The very nature of this arrangement indicates an inherent value to those whom we are meant to “teach.” The role of the Jewish nation is only meaningful if we acknowledge the intrinsic worth and moral potential of the non-Jewish world. This point is underscored immediately to Avraham at the very start of his journey when God commands: “And all the nations of the world will be blessed through you.”
C. Is there not, however, a degree of hubris in the contention that we are a “chosen” people? Doesn’t the existence of two moral standards, the Torah for the Jewish people and the Noachide code for the rest of the world, create a theological structure that is prejudicial at its very core? How are we to defend ourselves against the accusation heaped upon us, generation after generation, that the very idea that we are the “Chosen People” reflects an inexcusable sense of superiority on our part?
D. As is often the case, the truth lies not in lofty theological concepts, but in the practical facts on the ground. Jewish tradition actually chooses the most broad-minded and tolerant of all possible approaches in determining its attitude towards others.
To prove this point, one need simply review the three potential options available to any faith tradition when defining its attitude towards those outside of its circle of belief.
1. A tradition can preach that its adherents have a lock on the ultimate truth and that all who dare to believe differently are doomed to distance from their Creator. The task of all those within the tradition is to somehow convince “outsiders” of the error of their ways.
This choice, historically made by the Catholic Church in its dealings with the Jewish people, has led to all sorts of seemingly logical, yet horrific excesses. After all, if I believe that I am right and you are wrong, if I believe that you are damned and I have the ability to save you, then I am doing you a favor as I attempt to convince you, through any means possible, of the one singular truth. Physical torture and pain is a small price for you to pay if I ultimately succeed in persuading you to “see the light.”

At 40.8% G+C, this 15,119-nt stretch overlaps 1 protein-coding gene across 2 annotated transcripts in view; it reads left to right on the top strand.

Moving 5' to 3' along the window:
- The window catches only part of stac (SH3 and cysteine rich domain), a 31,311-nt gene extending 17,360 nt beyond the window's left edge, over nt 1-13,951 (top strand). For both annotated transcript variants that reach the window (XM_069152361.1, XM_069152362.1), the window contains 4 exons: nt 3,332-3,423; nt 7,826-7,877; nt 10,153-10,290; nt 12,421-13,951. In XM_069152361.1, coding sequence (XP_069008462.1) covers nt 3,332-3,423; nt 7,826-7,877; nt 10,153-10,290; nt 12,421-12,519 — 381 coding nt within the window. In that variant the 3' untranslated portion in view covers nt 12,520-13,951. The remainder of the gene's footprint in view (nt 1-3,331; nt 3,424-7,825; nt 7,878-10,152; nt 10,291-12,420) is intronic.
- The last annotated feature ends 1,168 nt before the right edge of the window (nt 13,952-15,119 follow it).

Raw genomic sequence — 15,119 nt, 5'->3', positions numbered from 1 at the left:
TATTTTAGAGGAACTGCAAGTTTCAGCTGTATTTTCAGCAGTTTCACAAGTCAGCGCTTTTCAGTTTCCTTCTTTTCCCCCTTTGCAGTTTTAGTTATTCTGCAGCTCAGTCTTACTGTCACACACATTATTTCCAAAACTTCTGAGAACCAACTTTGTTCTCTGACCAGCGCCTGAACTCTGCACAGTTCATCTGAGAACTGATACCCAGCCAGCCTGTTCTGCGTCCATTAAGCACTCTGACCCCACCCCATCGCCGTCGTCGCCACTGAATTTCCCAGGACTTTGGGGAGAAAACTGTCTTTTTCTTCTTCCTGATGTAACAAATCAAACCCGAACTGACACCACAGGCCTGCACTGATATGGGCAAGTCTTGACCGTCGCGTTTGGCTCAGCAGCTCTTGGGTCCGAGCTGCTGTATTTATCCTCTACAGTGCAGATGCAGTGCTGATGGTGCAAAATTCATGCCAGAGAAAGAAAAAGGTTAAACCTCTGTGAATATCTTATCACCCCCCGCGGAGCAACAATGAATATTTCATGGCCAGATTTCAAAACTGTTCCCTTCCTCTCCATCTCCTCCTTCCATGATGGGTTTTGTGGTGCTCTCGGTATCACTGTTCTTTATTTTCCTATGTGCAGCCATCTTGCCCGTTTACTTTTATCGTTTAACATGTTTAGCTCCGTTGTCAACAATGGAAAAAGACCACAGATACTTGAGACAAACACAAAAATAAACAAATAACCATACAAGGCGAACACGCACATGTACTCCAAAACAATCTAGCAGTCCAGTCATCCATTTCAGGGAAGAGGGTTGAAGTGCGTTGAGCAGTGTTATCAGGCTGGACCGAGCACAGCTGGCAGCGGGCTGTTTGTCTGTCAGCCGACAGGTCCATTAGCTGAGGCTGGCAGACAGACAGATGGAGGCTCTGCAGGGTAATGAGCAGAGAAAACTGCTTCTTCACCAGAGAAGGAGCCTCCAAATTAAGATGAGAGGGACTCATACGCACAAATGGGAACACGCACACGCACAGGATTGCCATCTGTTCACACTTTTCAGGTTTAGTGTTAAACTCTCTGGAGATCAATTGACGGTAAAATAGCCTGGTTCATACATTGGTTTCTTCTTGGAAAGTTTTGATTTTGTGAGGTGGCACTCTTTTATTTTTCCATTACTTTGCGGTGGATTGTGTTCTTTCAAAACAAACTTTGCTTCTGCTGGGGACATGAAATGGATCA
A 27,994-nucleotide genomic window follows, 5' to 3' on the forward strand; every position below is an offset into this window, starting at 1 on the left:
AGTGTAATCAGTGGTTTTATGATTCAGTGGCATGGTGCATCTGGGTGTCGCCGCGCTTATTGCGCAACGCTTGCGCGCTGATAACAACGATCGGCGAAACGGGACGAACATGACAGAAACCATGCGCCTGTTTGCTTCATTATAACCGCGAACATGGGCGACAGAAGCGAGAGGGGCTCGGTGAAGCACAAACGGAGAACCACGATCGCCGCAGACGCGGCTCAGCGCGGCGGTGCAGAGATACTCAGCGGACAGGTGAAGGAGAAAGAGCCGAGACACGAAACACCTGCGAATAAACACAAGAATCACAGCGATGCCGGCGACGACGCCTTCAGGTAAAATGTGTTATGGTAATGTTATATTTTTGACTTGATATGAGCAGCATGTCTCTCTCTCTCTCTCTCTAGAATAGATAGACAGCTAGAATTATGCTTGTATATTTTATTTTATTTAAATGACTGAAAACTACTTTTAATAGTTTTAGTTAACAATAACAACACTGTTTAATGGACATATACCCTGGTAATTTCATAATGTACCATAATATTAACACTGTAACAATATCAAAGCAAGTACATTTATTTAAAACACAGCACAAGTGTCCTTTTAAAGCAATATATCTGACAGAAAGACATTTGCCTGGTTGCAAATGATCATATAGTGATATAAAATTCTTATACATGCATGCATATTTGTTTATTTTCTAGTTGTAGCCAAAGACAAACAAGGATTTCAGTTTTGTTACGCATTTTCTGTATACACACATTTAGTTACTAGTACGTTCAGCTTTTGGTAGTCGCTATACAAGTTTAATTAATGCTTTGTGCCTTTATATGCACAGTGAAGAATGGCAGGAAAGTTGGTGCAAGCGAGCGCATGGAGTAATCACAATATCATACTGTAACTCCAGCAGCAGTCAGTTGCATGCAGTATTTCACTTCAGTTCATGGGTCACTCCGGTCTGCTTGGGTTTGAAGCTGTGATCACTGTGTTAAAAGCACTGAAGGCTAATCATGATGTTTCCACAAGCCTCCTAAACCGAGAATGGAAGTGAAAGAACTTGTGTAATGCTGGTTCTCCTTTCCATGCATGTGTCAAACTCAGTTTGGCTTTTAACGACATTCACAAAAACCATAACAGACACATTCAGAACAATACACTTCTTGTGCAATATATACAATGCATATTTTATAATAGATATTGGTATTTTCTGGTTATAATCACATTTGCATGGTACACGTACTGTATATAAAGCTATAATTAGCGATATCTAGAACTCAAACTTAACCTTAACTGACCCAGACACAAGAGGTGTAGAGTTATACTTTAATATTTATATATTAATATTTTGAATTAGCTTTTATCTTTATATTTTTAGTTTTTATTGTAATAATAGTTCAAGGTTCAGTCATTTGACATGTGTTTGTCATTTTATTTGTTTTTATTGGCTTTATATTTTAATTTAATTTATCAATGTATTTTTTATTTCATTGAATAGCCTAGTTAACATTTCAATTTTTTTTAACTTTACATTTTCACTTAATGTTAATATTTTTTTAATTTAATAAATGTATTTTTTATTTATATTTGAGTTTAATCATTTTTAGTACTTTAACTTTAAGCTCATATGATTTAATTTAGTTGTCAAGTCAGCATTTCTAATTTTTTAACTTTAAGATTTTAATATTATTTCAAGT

How much torment has been inflicted across the ages by those who have ostensibly only had the best interests of their victims at heart?
2. A tradition can preach that its adherents have a lock on the ultimate truth and that no one else can join. Once again, there is only one true way. In this case, however, anyone outside of the circle is doomed and beyond salvation.
3. Finally, there is a third path. This path, chosen by Jewish tradition, is philosophically the most complex and difficult, yet ultimately the most tolerant and open-minded.
Judaism, unlike other faith traditions, preaches that there is more than one way to reach God, that what is right for one individual is not right for someone else. Each human being has his own personal potential, and his own learned traditions. As long as that potential is used for good, and as long as those traditions are moral at their core (in consonance with divinely ordained standards), that individual can develop a personal relationship with God.
While the Jewish nation has its own particular mission, other nations have their valuable missions as well. Our task as Jews is to follow the laws of the Torah and to serve as an example to the nations of the world. Other peoples are challenged to define their own tasks. In the process, however, they can never deviate from a basic set of God-given moral principles: the Noachide code.
Our challenge, as Jews, is not to make everyone else Jewish but to convince the world of the benefit of moral behavior and of the beauty of a relationship with the Creator. If people wish to convert to Judaism (for the right reasons) they are, of course, to be welcomed. We do not, however, consider such conversion to be a prerequisite to the attainment of a relationship with God.
Adapted from one of the multiple essays on this parsha in Unlocking the Torah Text by Rabbi Shmuel Goldin.